Most people only know about the Venkateshwara form of Vishnu (AKA Balaji or Srinivasa) in connection to the deity of the world-renowned Tirumala Venkateshwara Temple in Tirupati. But that is not the first time that Vishnu has come to earth in his Venkateshwara form. He came earlier as Upilliappan, the deity of the Upilliappan Vishnu Temple near Kumbakonam in Tamil Nadu, in order to marry Bhumadevi, daughter of sage Markandeya, who was an incarnation of Vishnu's wife Lakshmi. Markandeya was hesitant, since his daughter was so young that she didn't even know how to put salt in her cooking, but Vishnu said that he was willing to eat without salt, for which he came to be known as Upilliappan or the lord without salt.

But my question isn't about the story of Upilliappan, but rather about the statue itself:

enter image description here

As you can see, there is writing on his (lower) right hand. It says "Mam Ekam Saranam Vraja", which is part of a famous verse of the Bhagavad Gita:

sarva-dharmān parityajya mām ekaṁ śaraṇaṁ vraja |

ahaṁ tvāṁ sarva-pāpebhyo mokṣayiṣyāmi mā śucaḥ ||

Abandon all varieties of religion and just surrender unto Me. I shall deliver you from all sinful reactions. Do not fear.

Sri Vaishnavas call this verse the Charama Shloka, and it is one of the Rahasya Traya or three secrets of Sri Vaishnavism, because it explains the path to Moksha known as Saranagati or Prapatti, which involves surrendering to the lotus feet of Vishnu. Since Upilliappan has a part of the Charama Shloka written on his right hand, pointed toward his feet indicating to devotees where to surrender, he is known as the lord of Saranagati.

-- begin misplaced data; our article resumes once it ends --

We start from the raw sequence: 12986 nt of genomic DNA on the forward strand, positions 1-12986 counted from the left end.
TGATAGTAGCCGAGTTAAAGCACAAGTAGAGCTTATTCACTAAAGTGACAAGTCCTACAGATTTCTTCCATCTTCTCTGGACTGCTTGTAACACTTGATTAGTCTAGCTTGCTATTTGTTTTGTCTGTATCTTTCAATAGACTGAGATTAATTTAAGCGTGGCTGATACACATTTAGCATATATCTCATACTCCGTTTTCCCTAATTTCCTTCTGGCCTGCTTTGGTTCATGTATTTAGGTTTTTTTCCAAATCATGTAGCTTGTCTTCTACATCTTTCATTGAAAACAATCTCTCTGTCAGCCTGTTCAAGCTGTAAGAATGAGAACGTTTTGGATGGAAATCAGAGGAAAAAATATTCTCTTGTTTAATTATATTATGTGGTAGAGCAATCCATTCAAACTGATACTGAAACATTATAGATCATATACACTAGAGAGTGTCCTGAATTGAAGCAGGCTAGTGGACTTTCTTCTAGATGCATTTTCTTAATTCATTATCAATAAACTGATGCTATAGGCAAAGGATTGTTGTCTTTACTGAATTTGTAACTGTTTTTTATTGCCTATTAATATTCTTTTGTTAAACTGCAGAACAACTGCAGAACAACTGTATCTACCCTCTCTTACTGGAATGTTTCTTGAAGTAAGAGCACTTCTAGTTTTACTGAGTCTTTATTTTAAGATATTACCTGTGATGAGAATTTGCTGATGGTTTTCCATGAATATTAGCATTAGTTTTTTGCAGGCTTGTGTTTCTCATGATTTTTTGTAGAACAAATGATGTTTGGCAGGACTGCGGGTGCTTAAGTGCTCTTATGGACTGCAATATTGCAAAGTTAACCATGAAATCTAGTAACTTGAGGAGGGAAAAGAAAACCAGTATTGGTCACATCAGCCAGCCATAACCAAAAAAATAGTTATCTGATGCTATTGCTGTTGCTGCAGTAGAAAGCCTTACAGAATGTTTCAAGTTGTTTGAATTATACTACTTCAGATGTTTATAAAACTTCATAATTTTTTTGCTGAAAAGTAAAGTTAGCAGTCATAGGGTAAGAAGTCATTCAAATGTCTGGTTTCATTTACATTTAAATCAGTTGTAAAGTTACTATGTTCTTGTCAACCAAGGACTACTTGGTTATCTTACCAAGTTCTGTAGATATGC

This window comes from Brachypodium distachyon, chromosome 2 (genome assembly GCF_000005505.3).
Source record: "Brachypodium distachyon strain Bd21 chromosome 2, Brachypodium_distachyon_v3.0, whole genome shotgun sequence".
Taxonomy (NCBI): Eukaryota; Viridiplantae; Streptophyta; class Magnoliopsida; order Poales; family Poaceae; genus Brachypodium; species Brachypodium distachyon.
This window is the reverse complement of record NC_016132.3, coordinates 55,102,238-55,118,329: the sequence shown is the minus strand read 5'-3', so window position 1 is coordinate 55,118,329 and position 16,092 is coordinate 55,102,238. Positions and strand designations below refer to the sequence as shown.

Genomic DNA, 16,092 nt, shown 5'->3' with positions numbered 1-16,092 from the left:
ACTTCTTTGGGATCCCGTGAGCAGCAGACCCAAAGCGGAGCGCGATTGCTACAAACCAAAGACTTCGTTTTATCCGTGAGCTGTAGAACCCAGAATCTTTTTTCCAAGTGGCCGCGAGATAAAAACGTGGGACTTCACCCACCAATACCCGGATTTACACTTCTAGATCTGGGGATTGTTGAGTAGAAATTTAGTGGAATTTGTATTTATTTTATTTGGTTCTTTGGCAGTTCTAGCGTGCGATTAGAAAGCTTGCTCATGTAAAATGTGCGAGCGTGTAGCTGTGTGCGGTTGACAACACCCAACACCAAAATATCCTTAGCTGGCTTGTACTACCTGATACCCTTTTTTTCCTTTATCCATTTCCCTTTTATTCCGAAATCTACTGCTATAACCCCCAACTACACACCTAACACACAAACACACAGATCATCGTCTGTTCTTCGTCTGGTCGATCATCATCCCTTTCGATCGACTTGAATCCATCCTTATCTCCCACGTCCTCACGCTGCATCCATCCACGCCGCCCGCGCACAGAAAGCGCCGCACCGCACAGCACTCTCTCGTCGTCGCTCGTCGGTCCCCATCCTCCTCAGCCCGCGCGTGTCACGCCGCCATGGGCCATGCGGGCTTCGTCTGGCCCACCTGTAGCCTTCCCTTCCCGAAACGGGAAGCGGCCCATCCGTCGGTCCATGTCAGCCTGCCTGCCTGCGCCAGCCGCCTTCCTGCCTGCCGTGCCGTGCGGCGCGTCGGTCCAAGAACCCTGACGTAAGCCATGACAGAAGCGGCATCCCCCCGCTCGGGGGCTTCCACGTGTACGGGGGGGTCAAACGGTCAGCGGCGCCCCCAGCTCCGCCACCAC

But my question is, why does Upilliappan alone have "Mam Ekam Saranam Vraja" written on his hand? Why don't other Vishnu statues have it? In particular, why is it that the famous Venkateshwara deity in Tirupati, who also has his right hand pointed toward his feet, does not have the words written on his hand?

Did Upilliappan have the words on his hand when he came to Earth, or were they later written on his hand by humans? If the latter, when were they written? As I discuss in this answer, the Vaishnava saint Nammalwar talks in one of his poems about uniting with the lotus feet of Upilliappan. Is this a result of "Mam Ekam Saranam Vraja" being written on his hand, or were the words written later to reflect the sentiment of Nammalwar's poem?

6 deleted 7 characters in body
source | link